Sitecore Commerce 8.2.1. introduced a brand new Commerce Engine for the transaction and discount system that is based on .NET Core and runs out of process. The catalog, inventory and profile systems have not been changed, which led to a hybrid situation and a steep learning curve, especially for people new to both Commerce Server and Sitecore Commerce.
You can read all about the 8.2.1. release in this blog post
by my colleague Erwin Werkman.
In Sitecore Experience Commerce 9, the catalog, inventory and profile systems have been moved over to the new Commerce Engine. You no longer need the old Commerce Server install and all the old Commerce Server code is gone. Commerce Server has always served us well (we’ve been using Commerce Server for more than 17 years) and it's hard not to feel a bit nostalgic. However, all the improvements brought by the new engine quickly replace any nostalgia with a feeling of excitement.
For instance, the simplified installation of the new engine makes it possible to use Commerce 9 on Azure PAAS, and it should even be possible to run Commerce 9 in a Docker container. In addition to simplifying deployment, Commerce 9 also greatly reduces the development complexity because you don't have to deal with two different systems anymore. This is a big milestone and Sitecore Senior VP of Product Management Ryan Donovan seems to share our sentiment:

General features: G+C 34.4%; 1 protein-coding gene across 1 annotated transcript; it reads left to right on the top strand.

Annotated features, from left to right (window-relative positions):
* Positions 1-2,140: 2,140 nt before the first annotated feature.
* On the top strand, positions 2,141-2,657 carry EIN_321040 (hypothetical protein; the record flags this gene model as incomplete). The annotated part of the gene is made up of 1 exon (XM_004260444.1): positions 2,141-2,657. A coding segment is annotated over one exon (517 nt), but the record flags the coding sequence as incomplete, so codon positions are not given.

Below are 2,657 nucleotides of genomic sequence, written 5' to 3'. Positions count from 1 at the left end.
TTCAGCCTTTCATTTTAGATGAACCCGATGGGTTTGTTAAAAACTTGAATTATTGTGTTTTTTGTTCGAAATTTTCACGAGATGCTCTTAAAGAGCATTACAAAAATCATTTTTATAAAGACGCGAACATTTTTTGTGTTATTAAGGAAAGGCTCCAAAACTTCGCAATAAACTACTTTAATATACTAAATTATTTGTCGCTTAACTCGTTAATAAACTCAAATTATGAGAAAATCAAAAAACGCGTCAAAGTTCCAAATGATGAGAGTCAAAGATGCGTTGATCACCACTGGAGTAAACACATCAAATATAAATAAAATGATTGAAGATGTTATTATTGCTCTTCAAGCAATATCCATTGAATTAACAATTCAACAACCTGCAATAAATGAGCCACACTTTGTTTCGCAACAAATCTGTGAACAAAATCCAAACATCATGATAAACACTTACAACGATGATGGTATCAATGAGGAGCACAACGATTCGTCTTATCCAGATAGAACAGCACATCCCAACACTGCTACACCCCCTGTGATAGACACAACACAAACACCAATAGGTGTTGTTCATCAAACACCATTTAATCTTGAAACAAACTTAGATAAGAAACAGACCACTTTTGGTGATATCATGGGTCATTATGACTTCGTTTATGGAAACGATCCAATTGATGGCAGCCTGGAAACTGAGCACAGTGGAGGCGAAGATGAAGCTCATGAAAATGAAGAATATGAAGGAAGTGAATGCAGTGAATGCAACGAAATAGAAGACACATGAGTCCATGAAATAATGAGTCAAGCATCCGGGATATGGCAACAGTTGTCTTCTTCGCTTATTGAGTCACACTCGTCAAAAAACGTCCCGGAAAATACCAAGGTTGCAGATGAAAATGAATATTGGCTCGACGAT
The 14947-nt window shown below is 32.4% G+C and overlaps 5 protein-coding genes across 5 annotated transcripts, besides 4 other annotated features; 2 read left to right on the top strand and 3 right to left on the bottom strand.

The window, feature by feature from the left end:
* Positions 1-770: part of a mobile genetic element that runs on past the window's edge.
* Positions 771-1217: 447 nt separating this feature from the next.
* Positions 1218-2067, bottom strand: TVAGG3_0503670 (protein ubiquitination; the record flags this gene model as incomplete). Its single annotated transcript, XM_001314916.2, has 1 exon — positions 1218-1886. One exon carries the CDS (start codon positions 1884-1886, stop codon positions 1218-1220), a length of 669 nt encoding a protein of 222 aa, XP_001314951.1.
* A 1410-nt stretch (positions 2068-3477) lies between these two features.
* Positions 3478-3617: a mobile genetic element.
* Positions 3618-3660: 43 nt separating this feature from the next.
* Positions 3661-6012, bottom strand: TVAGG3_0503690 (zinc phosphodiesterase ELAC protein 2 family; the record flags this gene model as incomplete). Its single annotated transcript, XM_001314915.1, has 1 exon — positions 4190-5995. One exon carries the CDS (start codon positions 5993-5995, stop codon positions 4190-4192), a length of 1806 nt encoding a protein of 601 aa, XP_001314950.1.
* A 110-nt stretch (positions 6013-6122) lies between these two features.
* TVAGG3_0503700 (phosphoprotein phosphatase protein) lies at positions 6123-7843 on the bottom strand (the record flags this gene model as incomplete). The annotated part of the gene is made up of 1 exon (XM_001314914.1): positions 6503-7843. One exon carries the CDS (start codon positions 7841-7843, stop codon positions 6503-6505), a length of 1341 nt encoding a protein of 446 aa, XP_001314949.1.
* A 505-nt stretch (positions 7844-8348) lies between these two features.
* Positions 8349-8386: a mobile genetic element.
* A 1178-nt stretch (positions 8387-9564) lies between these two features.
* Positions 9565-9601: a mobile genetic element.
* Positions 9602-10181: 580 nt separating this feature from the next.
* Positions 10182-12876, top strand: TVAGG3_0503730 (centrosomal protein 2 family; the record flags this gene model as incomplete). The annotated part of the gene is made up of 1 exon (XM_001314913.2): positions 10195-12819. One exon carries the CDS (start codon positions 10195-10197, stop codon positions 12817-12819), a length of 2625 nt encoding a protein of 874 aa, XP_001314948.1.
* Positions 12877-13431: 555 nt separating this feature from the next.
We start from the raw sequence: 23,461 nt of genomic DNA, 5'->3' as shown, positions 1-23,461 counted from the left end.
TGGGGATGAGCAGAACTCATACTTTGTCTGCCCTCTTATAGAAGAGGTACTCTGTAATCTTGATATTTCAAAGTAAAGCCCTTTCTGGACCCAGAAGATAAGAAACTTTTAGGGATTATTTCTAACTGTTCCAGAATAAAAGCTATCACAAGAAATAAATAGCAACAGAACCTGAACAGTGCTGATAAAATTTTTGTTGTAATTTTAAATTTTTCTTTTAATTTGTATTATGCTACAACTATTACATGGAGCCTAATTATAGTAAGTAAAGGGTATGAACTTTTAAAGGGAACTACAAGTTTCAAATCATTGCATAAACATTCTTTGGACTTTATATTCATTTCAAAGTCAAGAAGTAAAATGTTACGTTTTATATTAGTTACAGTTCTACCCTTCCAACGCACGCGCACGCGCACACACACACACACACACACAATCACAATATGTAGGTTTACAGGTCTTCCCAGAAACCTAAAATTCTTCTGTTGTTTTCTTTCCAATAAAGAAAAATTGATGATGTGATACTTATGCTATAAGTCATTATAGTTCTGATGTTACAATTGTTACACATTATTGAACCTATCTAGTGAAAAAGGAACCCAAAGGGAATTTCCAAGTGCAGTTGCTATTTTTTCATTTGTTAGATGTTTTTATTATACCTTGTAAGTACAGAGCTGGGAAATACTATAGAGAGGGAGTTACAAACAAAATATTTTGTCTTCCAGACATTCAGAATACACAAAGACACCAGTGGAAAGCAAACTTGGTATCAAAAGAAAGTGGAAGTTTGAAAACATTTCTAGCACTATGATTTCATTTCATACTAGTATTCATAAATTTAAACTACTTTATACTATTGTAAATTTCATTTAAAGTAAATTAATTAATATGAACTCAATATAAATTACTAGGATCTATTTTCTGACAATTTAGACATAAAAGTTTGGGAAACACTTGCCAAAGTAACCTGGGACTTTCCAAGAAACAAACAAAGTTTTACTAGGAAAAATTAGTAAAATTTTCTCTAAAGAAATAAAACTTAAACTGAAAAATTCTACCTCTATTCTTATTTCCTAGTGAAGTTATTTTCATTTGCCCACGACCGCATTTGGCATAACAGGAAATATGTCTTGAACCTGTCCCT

All the business management tools are now accessible through the same web-based user interface, which is consistent with the normal Sitecore user interface. Before, some of the tools were separate smart clients that had to be installed on the business user’s machine. At least, the following business tools will be available:
- Merchandising manager
- Pricing and promotion manager
- Customer and order manager
The data model of the catalog system roughly remains the same as before. One of the things which is different is that now a product doesn't necessarily need to be part of a catalog. Although the persistency layer is brand new, the catalog is still exposed in Sitecore through a data provider and the catalog items are displayed in the content editor. In my experience, the old catalog data provider is no pod racer, so I have high expectations of the performance of the new catalog system and data provider.
The new inventory system now supports multiple locations with a concept called ‘inventory sets’. Each location can have its own inventory set and inventory can be transferred between sets. Variants are supported, and the model is fully extensible by composition, making it possible to support customer specific scenarios.
Sitecore also announced the release of SXA storefront components. This is basically SXA (Sitecore Experience Accelerator) but for commerce. There will be around 40 components out of the box. SXA storefront components are based on Helix and are a great example of how to build your own storefront. If you would rather have extensible components that cover the entire storefront (120+ production-ready components), take a look at our product
: Mercury E-commerce.
Overall, Sitecore Experience Commerce 9 is a great milestone in Sitecore Commerce. A technical preview should now be available and there will be migration tools in the SDK to help you migrate your data from previous versions. Looking forward, Sitecore has announced B2B functionality that will land in 9.1 or later. The future looks bright!